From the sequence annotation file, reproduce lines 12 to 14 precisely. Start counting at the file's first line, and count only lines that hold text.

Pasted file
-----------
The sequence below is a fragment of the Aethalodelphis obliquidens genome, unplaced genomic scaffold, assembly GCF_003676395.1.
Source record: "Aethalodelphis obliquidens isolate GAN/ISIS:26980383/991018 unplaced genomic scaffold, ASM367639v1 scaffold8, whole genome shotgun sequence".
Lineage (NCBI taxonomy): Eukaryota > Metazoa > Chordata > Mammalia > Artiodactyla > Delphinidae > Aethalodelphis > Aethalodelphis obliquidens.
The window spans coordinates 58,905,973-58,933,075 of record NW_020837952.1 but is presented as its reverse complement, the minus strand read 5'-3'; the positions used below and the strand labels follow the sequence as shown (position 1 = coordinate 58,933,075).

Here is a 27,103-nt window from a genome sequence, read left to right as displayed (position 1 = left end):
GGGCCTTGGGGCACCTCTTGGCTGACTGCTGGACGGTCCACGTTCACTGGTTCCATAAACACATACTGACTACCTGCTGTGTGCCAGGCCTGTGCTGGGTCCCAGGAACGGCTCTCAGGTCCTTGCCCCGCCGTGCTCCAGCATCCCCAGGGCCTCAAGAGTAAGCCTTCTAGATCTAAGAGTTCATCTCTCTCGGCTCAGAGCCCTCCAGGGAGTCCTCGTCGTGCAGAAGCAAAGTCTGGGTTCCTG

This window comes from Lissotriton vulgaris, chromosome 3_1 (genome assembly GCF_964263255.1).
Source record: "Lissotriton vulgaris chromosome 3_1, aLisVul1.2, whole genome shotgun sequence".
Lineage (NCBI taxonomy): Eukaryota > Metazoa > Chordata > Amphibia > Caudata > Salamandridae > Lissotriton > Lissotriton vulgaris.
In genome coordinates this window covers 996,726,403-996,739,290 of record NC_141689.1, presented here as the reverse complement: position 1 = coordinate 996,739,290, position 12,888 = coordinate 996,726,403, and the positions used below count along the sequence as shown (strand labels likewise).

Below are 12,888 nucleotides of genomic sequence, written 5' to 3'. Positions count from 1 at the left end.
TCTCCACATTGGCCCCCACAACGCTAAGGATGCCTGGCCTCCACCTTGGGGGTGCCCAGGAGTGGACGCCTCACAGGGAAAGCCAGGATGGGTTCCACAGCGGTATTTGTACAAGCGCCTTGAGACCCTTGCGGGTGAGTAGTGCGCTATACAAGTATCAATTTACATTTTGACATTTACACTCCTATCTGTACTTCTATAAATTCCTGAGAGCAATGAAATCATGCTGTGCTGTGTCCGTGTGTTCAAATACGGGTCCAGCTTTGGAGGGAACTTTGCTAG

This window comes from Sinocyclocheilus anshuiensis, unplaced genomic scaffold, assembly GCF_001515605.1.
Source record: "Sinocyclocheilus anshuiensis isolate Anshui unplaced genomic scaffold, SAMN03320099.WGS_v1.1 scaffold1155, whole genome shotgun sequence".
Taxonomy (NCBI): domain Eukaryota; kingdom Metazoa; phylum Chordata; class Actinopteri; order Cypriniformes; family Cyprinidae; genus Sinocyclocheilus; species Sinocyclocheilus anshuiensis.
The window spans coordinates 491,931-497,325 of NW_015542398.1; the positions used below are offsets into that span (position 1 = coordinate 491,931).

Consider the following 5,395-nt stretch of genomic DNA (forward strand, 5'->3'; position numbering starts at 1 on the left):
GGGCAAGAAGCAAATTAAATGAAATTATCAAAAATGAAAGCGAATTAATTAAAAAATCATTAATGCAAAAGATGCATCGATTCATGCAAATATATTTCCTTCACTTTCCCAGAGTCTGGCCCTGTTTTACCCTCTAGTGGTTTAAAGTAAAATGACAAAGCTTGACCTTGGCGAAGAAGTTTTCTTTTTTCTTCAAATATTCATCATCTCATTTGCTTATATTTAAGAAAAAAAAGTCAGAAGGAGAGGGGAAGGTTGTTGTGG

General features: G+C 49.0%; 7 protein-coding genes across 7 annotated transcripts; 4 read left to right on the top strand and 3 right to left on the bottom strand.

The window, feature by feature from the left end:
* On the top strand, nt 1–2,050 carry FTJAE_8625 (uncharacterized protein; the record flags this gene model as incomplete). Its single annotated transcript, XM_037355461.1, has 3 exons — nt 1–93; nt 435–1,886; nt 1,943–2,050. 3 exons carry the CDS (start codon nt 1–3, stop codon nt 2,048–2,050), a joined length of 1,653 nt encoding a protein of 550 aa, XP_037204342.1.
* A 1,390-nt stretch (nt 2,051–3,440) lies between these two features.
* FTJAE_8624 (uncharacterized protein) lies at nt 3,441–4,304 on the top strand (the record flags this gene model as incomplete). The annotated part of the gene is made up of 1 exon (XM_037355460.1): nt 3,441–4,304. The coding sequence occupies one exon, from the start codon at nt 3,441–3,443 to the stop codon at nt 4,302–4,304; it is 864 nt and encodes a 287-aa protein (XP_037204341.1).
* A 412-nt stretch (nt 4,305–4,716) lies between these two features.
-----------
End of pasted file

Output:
TCTCCACATTGGCCCCCACAACGCTAAGGATGCCTGGCCTCCACCTTGGGGGTGCCCAGGAGTGGACGCCTCACAGGGAAAGCCAGGATGGGTTCCACAGCGGTATTTGTACAAGCGCCTTGAGACCCTTGCGGGTGAGTAGTGCGCTATACAAGTATCAATTTACATTTTGACATTTACACTCCTATCTGTACTTCTATAAATTCCTGAGAGCAATGAAATCATGCTGTGCTGTGTCCGTGTGTTCAAATACGGGTCCAGCTTTGGAGGGAACTTTGCTAG

This window comes from Sinocyclocheilus anshuiensis, unplaced genomic scaffold, assembly GCF_001515605.1.
Source record: "Sinocyclocheilus anshuiensis isolate Anshui unplaced genomic scaffold, SAMN03320099.WGS_v1.1 scaffold1155, whole genome shotgun sequence".